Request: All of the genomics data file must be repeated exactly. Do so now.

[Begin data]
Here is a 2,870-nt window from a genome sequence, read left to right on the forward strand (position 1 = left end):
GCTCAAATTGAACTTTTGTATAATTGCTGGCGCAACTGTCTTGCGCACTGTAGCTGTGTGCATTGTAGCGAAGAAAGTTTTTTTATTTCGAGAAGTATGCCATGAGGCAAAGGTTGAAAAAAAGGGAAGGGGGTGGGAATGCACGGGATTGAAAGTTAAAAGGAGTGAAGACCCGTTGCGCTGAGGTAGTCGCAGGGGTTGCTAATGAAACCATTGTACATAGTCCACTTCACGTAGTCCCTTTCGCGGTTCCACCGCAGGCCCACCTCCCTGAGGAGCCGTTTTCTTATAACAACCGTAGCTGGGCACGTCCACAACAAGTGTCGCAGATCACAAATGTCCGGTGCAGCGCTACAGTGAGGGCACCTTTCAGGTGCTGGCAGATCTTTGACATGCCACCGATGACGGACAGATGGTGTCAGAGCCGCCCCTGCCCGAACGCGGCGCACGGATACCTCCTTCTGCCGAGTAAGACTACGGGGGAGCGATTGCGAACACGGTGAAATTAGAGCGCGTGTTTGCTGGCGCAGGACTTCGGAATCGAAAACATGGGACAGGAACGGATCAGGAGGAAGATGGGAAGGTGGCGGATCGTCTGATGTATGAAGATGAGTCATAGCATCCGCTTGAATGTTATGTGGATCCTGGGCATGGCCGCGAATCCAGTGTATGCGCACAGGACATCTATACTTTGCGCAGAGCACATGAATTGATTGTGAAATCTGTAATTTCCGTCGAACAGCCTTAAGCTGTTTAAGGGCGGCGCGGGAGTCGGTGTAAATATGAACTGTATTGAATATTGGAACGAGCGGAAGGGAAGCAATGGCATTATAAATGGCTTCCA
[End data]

Here is a 2,870-nt window from a genome sequence, read left to right on the forward strand (position 1 = left end):
GCTCAAATTGAACTTTTGTATAATTGCTGGCGCAACTGTCTTGCGCACTGTAGCTGTGTGCATTGTAGCGAAGAAAGTTTTTTTATTTCGAGAAGTATGCCATGAGGCAAAGGTTGAAAAAAAGGGAAGGGGGTGGGAATGCACGGGATTGAAAGTTAAAAGGAGTGAAGACCCGTTGCGCTGAGGTAGTCGCAGGGGTTGCTAATGAAACCATTGTACATAGTCCACTTCACGTAGTCCCTTTCGCGGTTCCACCGCAGGCCCACCTCCCTGAGGAGCCGTTTTCTTATAACAACCGTAGCTGGGCACGTCCACAACAAGTGTCGCAGATCACAAATGTCCGGTGCAGCGCTACAGTGAGGGCACCTTTCAGGTGCTGGCAGATCTTTGACATGCCACCGATGACGGACAGATGGTGTCAGAGCCGCCCCTGCCCGAACGCGGCGCACGGATACCTCCTTCTGCCGAGTAAGACTACGGGGGAGCGATTGCGAACACGGTGAAATTAGAGCGCGTGTTTGCTGGCGCAGGACTTCGGAATCGAAAACATGGGACAGGAACGGATCAGGAGGAAGATGGGAAGGTGGCGGATCGTCTGATGTATGAAGATGAGTCATAGCATCCGCTTGAATGTTATGTGGATCCTGGGCATGGCCGCGAATCCAGTGTATGCGCACAGGACATCTATACTTTGCGCAGAGCACATGAATTGATTGTGAAATCTGTAATTTCCGTCGAACAGCCTTAAGCTGTTTAAGGGCGGCGCGGGAGTCGGTGTAAATATGAACTGTATTGAATATTGGAACGAGCGGAAGGGAAGCAATGGCATTATAAATGGCTTCCA